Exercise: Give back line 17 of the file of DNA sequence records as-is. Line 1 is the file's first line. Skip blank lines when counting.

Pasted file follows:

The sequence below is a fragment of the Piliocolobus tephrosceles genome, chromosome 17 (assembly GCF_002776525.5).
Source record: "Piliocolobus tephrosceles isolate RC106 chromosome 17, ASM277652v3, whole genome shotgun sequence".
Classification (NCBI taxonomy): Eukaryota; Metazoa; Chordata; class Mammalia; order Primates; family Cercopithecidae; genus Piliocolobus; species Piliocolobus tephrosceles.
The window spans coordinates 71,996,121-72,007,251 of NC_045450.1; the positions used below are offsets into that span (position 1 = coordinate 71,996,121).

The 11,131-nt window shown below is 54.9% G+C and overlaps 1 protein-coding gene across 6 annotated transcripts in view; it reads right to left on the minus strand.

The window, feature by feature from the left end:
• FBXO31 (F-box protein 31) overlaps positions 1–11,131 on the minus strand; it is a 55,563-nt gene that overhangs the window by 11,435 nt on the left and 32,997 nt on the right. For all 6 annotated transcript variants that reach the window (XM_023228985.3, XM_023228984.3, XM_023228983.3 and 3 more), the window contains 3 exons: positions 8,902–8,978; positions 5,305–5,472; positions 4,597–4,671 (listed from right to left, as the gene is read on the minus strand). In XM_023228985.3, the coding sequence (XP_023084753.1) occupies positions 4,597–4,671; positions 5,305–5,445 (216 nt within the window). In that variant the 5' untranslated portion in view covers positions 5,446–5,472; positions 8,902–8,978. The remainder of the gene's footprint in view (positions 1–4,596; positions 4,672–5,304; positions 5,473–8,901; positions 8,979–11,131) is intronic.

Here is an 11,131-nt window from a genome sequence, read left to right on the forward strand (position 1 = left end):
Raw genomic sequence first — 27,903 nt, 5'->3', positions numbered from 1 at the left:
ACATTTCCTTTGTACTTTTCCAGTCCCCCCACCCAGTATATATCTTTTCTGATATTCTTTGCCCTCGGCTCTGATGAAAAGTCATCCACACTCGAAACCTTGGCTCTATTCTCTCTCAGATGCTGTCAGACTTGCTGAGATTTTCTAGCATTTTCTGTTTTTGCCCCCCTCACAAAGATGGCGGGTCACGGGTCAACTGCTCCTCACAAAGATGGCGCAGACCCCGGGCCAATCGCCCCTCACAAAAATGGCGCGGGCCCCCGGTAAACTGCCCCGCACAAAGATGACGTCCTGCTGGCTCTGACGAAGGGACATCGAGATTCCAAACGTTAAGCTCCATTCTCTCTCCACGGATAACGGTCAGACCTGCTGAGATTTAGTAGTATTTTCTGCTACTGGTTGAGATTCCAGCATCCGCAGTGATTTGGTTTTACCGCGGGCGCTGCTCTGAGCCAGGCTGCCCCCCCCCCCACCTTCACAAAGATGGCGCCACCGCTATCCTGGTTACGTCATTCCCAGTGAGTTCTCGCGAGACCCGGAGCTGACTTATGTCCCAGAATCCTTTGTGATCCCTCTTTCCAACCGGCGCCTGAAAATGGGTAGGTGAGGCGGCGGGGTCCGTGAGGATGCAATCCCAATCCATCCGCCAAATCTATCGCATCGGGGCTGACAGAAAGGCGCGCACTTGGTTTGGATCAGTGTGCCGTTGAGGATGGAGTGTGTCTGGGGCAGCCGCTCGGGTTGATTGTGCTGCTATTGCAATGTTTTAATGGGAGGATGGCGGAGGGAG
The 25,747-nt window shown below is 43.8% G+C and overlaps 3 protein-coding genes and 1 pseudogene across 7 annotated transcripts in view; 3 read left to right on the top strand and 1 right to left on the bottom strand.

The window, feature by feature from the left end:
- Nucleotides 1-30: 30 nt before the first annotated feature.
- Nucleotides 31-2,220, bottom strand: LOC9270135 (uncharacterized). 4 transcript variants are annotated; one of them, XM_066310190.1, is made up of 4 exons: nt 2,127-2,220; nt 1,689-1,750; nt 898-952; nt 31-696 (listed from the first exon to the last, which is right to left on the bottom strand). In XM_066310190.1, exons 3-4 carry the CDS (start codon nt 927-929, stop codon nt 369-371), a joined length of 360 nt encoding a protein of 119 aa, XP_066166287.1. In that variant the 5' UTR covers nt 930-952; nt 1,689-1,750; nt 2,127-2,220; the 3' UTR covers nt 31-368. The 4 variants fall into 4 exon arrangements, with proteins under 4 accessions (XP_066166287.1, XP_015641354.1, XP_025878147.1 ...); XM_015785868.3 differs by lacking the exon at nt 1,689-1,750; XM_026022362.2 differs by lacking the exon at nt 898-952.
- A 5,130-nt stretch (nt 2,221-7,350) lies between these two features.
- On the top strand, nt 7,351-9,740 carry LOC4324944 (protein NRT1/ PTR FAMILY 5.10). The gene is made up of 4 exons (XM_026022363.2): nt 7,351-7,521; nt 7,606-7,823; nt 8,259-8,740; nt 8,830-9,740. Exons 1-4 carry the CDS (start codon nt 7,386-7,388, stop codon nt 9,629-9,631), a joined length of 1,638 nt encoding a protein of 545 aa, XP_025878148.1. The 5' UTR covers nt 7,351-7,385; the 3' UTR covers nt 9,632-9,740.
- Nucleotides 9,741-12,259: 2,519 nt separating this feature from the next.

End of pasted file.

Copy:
- Nucleotides 9,741-12,259: 2,519 nt separating this feature from the next.